Roast the Dal Dry roast   1 & 1/2 cup of Yellow Moong Dal for 6-8 minutes at medium heat. You should not burn the dal in the process, as soon as you get a nice , warm roasted nutty aroma, you know you are done.   Note: Dry roast means, do not use oil, roast it dry. Wash the roasted dal in several changes of cold water. Cook the Dal You can cook the dal two ways. If using a pressure cooker, put the roasted and washed lentils in the cooker with double amount of water and a little turmeric. Cook for 3-4 mins at full pressure. If you are not using the cooker, put the dal with about 4 cups of water and a little turmeric in a pot on the stove top. Let it cook. The dal will bubble and froth, skim the froth. Add more water if necessary and cook till lentils are soft and edible but not mushy. This will take a good half hour to get cooked   Temper the Dal I have used cauliflower and shrimp here. You can make this completely vegetarian by using cauliflower and green peas or just green peas. You can also use greens like finely chopped spinach though peas and cauliflower are more popular choices. Clean and devein 8-10 medium sized shrimp, sprinkle salt and keep aside for 5 minutes. Chop quarter of a cauliflower in small florets. We need about 10-12 small florets. Heat Oil(or Ghee) in a soup pot/kadhai. Fry the shrimp with a little turmeric. As soon as they turn a light orange, remove and keep aside. Fry the cauliflower florets till they get little brown spots, remove and keep aside. Add a little more oil to the pot. About 1/2 tsp of ghee at this point works very well. Temper the oil with   1 tsp of Cumin seeds,  2 small bay leaf,  1" thin cinnamon stick,  3 dry red chilli. When the spices sputter, add   1 heaped tsp of fresh grated ginger or ginger paste. Saute for half a min and add the cooked dal. Add salt and mix well. If the dal is too thick, add about 1 and 1/2 cup of water and let it simmer and come to a boil. Add 1/4-1/2 tsp of sugar and mix. Add the cauliflower and shrimp, mix and switch off the heat. If you have not used Ghee as the cooking medium stir in 1/2 -- 1 tsp of Ghee and let the dal sit for 10 mins to soak the flavors before serving.   Note: I do not add ghee when I am making this for just us, so you can skip if you want but it does lend a lot of flavor. I like a slight hint of lime in my dal and so I added a tsp of sliced lemon grass to this dal. This is definitely optional but lends a nice touch. Eat this dal as a soup or with white rice. This dal goes to MLLA 18 hosted by Srivalli and started off by dear Susan of The Well Seasoned Cook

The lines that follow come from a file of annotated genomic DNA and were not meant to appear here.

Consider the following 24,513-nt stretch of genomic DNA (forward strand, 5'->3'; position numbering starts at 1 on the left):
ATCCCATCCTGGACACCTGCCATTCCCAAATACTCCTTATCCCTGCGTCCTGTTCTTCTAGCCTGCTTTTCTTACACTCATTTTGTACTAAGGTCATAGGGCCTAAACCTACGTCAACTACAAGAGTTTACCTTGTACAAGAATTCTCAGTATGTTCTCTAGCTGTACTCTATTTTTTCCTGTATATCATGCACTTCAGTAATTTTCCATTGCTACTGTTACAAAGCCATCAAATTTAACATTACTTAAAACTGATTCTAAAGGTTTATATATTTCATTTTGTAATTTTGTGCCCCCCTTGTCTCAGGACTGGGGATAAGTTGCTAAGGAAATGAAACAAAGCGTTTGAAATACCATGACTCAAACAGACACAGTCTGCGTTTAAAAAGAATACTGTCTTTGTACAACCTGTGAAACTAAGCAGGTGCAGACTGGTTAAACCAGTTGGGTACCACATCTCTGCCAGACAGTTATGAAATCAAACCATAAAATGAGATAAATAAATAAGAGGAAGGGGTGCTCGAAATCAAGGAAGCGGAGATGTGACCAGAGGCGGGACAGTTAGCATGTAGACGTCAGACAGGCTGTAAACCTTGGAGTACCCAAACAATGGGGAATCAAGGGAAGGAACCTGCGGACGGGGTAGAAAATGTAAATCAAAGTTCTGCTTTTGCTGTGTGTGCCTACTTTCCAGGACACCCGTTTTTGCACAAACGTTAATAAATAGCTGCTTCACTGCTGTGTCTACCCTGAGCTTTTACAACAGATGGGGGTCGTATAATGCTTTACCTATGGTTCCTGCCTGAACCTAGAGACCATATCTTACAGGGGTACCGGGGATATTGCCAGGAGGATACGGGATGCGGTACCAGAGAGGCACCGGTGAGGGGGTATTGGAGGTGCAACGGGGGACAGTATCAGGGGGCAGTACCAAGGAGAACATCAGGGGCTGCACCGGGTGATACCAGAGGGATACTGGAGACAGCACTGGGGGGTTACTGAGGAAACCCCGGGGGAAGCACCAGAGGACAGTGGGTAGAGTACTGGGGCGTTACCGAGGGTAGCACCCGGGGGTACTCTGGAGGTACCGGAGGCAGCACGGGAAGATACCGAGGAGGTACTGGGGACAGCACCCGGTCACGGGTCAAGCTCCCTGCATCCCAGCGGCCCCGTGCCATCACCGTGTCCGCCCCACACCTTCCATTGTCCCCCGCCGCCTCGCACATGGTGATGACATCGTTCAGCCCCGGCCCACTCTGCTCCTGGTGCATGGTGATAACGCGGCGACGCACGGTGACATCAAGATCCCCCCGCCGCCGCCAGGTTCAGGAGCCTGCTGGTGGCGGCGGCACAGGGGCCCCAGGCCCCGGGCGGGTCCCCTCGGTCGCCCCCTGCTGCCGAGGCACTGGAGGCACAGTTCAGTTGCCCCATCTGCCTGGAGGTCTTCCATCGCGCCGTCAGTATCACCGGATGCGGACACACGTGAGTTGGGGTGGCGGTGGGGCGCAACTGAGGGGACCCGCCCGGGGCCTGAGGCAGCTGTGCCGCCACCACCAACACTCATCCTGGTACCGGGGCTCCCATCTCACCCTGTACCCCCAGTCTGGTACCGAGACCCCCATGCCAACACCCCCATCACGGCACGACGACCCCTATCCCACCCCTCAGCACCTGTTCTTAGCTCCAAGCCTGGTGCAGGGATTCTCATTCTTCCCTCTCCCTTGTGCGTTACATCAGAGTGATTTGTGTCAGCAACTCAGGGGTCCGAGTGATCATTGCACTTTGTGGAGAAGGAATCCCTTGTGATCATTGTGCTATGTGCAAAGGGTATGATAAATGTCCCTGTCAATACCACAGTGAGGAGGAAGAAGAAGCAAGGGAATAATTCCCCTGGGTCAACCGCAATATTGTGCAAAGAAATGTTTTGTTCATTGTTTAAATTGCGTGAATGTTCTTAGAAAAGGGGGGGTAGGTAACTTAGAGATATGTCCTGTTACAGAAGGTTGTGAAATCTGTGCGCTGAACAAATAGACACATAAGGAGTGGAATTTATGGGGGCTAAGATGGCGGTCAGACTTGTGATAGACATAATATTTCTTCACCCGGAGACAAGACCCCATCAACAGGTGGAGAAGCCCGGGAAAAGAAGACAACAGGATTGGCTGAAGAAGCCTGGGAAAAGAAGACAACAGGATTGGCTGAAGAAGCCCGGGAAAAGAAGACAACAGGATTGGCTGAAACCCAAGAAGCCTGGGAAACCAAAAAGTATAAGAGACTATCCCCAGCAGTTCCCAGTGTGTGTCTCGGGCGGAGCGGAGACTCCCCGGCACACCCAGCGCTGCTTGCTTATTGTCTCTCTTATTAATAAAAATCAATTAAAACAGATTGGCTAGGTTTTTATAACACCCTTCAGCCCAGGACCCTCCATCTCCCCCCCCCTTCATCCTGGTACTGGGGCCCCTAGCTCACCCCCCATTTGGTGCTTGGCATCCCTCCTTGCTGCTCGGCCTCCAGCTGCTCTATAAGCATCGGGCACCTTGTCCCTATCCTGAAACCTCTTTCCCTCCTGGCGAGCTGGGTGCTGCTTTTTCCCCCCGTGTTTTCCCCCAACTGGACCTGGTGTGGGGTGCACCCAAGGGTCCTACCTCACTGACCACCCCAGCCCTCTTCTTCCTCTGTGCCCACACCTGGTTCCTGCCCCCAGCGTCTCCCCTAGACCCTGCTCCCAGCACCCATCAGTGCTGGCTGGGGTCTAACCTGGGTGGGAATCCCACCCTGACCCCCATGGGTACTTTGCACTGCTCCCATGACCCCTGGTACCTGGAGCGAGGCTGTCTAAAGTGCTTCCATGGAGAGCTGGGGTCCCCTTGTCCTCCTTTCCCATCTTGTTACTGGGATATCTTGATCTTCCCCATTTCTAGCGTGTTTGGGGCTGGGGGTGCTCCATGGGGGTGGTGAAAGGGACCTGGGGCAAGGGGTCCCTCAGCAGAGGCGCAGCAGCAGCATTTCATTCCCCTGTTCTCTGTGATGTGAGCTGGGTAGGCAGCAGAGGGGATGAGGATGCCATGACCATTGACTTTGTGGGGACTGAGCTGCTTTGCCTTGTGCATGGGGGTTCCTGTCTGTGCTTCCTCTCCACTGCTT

32 comments:

  1. Your blog is absolutely wonderful and the photos are undoubtedly appetising...Thanks for sharing your recipes. I have bookmarked your blogsite because it really caught my attention with all these beautiful photos and anecdotes that you've included.